If you’re a dyed-in-the-black-shirt-and-pinstripe-pants Phil Phan, you’d like to think that his 41st victory in Phoenix means he’ll run the table in 2013. Or at least that he’ll make some important noise at majors and snag a few other titles to get to closer to his goal of 50 victories.
Mickelson would agree with you there.
“I think that sets up the tone for the rest of the year,” he explained after winning the Waste Management Open.
I really started to play well, but for me, the rest of the year took a turn on Tuesday when I got my new driver. It just changed my whole deal. When I stood up—here at TPC Scottsdale, water is down the left on a lot of holes, down left on 10, on 15, on 17, and being able to hit those fairways and make birdies and play those holes aggressively, that's a big thing for me.
Water on the left for Mickelson, a lefty, is like water on the right for someone who hits banana balls.
I think it's going to change the rest of the year for me. I really do. My iron play has always been the strength of my game, and it was certainly good this week, but to drive it as easily as I did in play and to have the misses be so much less is going to set up for a very good year.
It’s hard to remember when, if ever, Phil Mickelson has been quite this positive about his golf game. Over the history of his career, it’s just been one little thing after another. If he gets the tee ball in play, then something slips up in the putting department, or he misses an approach to the green at a really important time. But Mickelson played with near total confidence, it appeared, although he did admit to being nervous before the final round.
“I hadn't won in a while, I hadn't been in contention, and I know how guys—look what happened last year when guys are in the lead,” he pointed out. “It's very easy to see to start seeing what you don't want the ball to do and hitting it there.”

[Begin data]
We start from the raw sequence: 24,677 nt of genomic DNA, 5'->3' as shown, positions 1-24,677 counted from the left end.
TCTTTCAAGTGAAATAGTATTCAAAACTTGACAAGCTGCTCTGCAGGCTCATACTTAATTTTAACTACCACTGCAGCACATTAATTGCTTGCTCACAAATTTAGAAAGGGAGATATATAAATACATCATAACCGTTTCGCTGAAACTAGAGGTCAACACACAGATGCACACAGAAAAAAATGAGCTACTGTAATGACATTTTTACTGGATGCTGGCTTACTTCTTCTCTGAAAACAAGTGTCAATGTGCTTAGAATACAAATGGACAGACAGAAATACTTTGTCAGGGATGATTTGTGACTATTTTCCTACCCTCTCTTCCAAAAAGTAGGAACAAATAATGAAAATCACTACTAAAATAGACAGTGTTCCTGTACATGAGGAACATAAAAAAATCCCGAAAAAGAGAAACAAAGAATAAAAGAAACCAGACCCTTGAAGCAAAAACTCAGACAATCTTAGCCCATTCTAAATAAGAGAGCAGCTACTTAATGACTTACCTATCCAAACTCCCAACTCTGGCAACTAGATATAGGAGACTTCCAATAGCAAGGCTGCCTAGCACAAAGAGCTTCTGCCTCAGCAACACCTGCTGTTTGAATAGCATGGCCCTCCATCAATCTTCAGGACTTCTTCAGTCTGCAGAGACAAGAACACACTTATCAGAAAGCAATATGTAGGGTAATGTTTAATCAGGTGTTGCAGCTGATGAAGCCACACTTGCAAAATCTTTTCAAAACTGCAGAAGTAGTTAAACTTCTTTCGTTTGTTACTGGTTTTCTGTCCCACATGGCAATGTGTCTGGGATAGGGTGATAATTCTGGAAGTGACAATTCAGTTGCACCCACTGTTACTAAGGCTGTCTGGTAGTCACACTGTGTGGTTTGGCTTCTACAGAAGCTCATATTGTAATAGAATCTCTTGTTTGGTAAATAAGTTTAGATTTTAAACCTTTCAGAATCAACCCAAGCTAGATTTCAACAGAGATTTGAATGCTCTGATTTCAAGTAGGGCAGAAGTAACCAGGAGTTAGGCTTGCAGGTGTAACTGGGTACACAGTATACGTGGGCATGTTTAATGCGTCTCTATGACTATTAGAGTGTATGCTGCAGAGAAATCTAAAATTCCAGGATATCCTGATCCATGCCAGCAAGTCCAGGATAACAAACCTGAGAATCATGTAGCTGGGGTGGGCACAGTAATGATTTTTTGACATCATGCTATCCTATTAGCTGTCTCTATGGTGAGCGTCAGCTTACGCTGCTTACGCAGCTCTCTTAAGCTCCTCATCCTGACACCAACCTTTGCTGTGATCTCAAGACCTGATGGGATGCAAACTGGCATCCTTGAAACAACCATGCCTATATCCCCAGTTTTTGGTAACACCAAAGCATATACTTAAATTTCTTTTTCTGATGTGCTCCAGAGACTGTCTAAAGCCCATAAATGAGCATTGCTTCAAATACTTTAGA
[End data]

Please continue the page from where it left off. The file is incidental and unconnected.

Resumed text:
In the past, as he said earlier in the week when taking back comments on tax issues, he’s made a few mental errors, and some slips of the tongue and golf club, and he’s hit some bad shots at the wrong times. But this time around, he was better able to manage his mind and his game.
“The thing I'm most excited about was the way I was able to regain control of my thoughts after a few shots early on that I didn't care for and come back and hit a number of good shots on the back 9 to do what I needed to do to win,” he explained.
His drives were not perfect early in the final round. He found the rough on the first, second and third holes, but he saved par. At the fifth and sixth he turned things around and found short grass off the tee. At the seventh, he choose a putter from 56 feet and holed out. It was the momentum swing he needed.
“The back nine, on 13 where I need to birdie, 13, 15, 17, the holes that you've got to birdie, because I'm planning on Brandt birdieing those,” Mickelson said about his strategy.
At the 13th and 15th, both par-fives, he took care of business with birdies. At the 16th, he hit inside two feet from the flagstick.
At the 17th, the drivable par-four, as he said, he got fortunate with a tee shot that slid toward the water, but stopped in the rough. He made birdie there and just had one hole to play with a significant lead.
“Hitting a good tee shot on 13 and on 15 and one on 17 that was marginal but got lucky, those were important birdies,” he added. “I thought on 13 was where it started, because I ended up picking up a shot there where all I was trying to do was make birdie so I didn't lose one.”
Brandt Snedeker kept the pressure on Mickelson, but could not keep Lefty from pulling away.
“It was a ton of fun.” Snedeker said. “To be in the last group with Phil and kind of trade birdie for birdie and make up some ground was a lot of fun. It's what we play for.”
Snedeker was minus-12 for the weekend, and that was not good enough to overtake Mickelson’s lead.
“Sometimes you have to tip your hat and say Phil played unbelievable and deserved to win," Snedeker added.
This week Mickelson saw more fairways than anyone can remember him hitting in his career. That set him up to take advantage of what has always been a superb iron and wedge game.
As Snedeker pointed out about Mickelson, "He just hits shots after shots that are phenomenal when he needs to.”
Is it really a new chapter in what has already been an extraordinary career? We only have to wait a couple days to find out. Mickelson just finished playing his third of five events in a row. Come Thursday at the AT&T Pebble Beach Pro-Am, there will be no doubt about whether this victory was a one-off or the beginning of an onslaught of Mickelson victories in 2013.
Kathy Bissell is a Golf Writer for Bleacher Report. Unless otherwise noted, all quotes were obtained firsthand or from official interview materials from the USGA, PGA Tour or PGA of America.